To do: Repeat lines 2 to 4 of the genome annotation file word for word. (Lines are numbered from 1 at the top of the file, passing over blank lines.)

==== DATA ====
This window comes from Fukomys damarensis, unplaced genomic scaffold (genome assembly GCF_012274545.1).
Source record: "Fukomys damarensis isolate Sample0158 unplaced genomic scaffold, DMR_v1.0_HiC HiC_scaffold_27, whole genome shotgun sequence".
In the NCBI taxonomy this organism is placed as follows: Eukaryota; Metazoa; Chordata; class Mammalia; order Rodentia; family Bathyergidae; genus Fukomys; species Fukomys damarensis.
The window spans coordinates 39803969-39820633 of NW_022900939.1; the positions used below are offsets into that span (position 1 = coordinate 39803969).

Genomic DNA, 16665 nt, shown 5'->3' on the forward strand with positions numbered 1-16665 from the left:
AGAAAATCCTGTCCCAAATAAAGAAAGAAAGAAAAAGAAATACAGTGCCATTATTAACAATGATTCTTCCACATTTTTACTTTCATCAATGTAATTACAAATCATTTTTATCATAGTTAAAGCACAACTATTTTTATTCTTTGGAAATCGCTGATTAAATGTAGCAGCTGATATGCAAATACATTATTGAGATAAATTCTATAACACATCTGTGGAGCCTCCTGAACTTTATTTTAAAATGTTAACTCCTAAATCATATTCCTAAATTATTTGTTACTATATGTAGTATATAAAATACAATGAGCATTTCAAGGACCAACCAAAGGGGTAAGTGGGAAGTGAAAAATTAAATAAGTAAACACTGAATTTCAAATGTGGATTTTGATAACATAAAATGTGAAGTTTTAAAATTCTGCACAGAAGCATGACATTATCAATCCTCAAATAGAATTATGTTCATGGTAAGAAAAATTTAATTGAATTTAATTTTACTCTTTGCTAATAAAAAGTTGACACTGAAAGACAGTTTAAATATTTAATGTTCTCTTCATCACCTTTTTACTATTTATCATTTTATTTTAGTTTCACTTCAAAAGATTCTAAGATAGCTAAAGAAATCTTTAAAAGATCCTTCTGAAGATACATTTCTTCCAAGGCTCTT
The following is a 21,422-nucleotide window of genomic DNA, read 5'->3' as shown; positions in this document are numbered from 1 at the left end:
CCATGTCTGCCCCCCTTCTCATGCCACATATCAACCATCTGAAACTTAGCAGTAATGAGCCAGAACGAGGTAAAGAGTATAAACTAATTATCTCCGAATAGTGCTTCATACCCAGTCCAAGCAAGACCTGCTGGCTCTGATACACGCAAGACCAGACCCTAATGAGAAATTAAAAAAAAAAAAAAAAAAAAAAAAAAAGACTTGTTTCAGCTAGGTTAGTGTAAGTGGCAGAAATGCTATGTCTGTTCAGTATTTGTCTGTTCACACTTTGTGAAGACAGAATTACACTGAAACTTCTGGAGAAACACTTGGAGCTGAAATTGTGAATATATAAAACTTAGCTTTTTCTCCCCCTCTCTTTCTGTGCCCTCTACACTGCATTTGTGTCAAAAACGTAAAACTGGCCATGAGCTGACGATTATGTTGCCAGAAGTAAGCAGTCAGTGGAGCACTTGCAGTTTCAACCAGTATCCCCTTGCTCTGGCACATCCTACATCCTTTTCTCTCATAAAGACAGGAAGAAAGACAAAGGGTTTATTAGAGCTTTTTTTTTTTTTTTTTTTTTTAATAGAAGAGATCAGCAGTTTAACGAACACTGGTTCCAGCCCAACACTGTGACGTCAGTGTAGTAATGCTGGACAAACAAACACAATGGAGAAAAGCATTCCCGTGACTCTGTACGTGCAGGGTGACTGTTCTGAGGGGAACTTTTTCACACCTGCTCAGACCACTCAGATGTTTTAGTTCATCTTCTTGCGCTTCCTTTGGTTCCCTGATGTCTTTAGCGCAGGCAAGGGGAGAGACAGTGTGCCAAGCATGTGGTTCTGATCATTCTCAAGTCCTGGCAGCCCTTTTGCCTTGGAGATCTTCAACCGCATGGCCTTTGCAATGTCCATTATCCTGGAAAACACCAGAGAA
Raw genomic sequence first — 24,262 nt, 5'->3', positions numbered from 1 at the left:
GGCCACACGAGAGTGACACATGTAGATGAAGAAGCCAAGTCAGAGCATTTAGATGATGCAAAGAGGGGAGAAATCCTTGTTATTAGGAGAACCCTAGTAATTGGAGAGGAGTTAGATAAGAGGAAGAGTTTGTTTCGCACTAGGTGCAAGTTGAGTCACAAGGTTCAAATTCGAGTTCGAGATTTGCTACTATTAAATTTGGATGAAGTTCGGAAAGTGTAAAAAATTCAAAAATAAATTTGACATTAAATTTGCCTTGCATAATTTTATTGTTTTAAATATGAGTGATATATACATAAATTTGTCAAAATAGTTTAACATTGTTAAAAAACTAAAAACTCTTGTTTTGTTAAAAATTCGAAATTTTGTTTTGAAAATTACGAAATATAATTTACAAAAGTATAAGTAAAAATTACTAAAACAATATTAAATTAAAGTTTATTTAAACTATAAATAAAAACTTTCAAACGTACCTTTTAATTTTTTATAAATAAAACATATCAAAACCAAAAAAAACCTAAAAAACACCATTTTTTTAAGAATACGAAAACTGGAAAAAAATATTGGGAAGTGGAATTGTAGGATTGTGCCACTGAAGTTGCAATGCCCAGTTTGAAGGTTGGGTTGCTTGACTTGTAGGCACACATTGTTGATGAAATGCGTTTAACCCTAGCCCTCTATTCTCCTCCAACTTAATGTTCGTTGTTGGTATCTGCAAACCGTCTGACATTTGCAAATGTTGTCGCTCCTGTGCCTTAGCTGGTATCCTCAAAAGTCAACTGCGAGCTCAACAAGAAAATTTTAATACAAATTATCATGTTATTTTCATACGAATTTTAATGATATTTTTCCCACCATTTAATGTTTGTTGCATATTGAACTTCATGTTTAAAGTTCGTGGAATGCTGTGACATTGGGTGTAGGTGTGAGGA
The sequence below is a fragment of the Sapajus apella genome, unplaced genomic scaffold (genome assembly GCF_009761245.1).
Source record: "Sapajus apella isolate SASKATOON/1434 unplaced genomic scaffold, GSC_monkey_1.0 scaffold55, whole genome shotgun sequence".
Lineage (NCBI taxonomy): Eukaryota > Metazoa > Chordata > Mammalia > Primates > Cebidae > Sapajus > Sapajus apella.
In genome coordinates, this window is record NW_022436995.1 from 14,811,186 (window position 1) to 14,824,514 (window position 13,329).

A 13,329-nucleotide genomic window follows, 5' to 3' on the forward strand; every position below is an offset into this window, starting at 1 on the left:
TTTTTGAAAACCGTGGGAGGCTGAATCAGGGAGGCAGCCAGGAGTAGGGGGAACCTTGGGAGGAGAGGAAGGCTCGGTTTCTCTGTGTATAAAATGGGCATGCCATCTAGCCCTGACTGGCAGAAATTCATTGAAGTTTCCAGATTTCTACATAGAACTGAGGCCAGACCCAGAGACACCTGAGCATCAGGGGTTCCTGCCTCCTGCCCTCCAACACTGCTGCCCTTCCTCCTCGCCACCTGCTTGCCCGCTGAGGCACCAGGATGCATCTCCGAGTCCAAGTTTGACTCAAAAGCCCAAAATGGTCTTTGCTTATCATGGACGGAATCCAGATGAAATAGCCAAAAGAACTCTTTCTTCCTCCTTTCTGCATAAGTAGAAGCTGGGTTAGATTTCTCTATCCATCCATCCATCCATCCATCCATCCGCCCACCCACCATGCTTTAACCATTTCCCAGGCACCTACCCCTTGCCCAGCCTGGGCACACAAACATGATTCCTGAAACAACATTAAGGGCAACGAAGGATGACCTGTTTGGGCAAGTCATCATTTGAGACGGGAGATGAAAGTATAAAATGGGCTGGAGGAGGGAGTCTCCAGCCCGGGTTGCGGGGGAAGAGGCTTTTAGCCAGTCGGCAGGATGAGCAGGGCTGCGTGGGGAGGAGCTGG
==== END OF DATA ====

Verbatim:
Source record: "Fukomys damarensis isolate Sample0158 unplaced genomic scaffold, DMR_v1.0_HiC HiC_scaffold_27, whole genome shotgun sequence".
In the NCBI taxonomy this organism is placed as follows: Eukaryota; Metazoa; Chordata; class Mammalia; order Rodentia; family Bathyergidae; genus Fukomys; species Fukomys damarensis.
The window spans coordinates 39803969-39820633 of NW_022900939.1; the positions used below are offsets into that span (position 1 = coordinate 39803969).